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Proactive charitable giving

Created date

October 27th, 2009
YLi1109_FeaturedMoneyMattersCharity
YLi1109_FeaturedMoneyMattersCharity

It s the season of giving, and if you re in the fortunate position to be able to help others, your charitable donation is needed more than it has been in decades, as many nonprofits struggle to stay afloat in the down economy. [caption id="attachment_6471" align="alignright" width="280" caption="(File photo)"]www.charitynavigator.org) that houses a wealth of information, including best practices for savvy donors, tips for older donors, and a variety of handy lists like 10 Highly-Rated Charities With Low-Paid CEOs. Once you ve identified some reputable organizations that you would like to help, evaluate your budget to decide how much you can give to each. However, be careful not to spread yourself too thin, Miniutti cautions. Unlike the stock market where you diversify to reduce your risk, with charitable giving it s best to stick with a couple of organizations over time, she says. If you only have $100, it s best to give to two organizations, not ten. Evaluating a charity s financial health can be difficult, but Miniutti says that as a rule of thumb, you should look for organizations that spend about 75% of their budget on direct programming. Otherwise, the donation you think is going to help cancer patients could actually just be paying a professional fundraiser s salary. In fact, Laurie Styron, an analyst with the Chicago-based American Institute of Philanthropy, says to be wary of charities that claim to spend 90% or more of donations on programming. That could be an indication that the group is bending the rules to include fundraising which has a small educational component such as programming. That is just semantics, Styron says. There is no way to raise money without spending some.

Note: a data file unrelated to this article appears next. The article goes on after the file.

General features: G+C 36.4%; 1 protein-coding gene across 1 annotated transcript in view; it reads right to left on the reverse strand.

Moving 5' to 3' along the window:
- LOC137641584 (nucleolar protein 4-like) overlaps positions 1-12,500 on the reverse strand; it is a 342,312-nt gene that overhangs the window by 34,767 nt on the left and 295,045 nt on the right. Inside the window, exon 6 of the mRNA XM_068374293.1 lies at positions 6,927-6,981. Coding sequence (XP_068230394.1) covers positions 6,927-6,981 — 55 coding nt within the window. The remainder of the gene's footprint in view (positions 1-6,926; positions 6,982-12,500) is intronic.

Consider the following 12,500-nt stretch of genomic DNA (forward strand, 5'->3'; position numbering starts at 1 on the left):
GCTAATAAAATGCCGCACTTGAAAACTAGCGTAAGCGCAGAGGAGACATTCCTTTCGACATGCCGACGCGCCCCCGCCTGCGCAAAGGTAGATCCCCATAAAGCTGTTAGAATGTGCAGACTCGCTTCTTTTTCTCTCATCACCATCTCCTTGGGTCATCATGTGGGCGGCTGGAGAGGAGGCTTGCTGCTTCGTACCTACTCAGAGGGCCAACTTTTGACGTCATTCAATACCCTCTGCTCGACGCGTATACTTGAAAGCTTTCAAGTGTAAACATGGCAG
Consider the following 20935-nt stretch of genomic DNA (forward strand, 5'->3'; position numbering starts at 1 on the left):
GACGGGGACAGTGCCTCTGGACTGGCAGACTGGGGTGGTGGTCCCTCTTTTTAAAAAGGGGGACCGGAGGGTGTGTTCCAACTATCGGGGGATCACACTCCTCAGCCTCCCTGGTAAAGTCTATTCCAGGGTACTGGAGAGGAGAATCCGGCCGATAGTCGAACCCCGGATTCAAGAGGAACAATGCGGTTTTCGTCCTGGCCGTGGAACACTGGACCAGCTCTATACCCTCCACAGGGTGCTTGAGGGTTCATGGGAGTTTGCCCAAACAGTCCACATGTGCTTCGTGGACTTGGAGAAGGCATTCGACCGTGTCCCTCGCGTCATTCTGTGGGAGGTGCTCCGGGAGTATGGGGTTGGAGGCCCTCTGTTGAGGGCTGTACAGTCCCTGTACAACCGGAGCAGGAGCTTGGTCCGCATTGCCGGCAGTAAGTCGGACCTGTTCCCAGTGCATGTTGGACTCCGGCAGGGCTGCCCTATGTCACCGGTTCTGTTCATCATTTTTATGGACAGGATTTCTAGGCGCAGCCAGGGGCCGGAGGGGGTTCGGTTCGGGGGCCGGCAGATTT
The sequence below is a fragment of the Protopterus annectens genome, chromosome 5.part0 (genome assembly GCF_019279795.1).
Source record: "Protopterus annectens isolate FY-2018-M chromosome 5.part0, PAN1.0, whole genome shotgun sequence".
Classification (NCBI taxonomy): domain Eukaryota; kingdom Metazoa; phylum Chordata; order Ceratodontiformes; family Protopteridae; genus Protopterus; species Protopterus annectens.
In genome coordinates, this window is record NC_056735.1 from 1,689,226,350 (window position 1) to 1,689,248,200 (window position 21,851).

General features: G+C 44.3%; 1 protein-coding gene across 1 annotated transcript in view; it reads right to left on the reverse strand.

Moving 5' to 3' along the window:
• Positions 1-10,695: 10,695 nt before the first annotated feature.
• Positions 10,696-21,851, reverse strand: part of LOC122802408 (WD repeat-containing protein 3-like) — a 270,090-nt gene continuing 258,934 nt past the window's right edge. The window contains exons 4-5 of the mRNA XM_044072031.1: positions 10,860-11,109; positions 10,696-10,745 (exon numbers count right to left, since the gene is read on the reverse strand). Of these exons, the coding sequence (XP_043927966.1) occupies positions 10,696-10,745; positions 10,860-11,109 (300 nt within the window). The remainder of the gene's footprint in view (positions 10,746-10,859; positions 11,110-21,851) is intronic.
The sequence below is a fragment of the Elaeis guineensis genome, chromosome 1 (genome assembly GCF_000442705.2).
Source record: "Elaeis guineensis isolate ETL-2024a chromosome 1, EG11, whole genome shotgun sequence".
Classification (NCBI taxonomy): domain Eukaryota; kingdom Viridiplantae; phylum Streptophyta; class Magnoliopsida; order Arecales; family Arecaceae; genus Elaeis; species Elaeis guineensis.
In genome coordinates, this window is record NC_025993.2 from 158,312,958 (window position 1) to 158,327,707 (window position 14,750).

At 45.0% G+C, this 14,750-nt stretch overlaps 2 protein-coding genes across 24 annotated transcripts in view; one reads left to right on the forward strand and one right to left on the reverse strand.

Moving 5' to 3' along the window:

Avoid high-pressure pleas

Styron also cautions people to watch out for charities that use high-pressure techniques or try to convince you to donate this year by claiming that you gave last year. Perhaps you have written a check in the past, but some unethical groups could be relying on you not remembering whether you ve donated to compel you to give for the first time. If you re not familiar with the group, check your records and do your homework before you make a donation. You can also find tips for giving as well as top-rated charities at the American Institute of Philanthropy s website (www.charitywatch.org). meghan.streit@erickson.com

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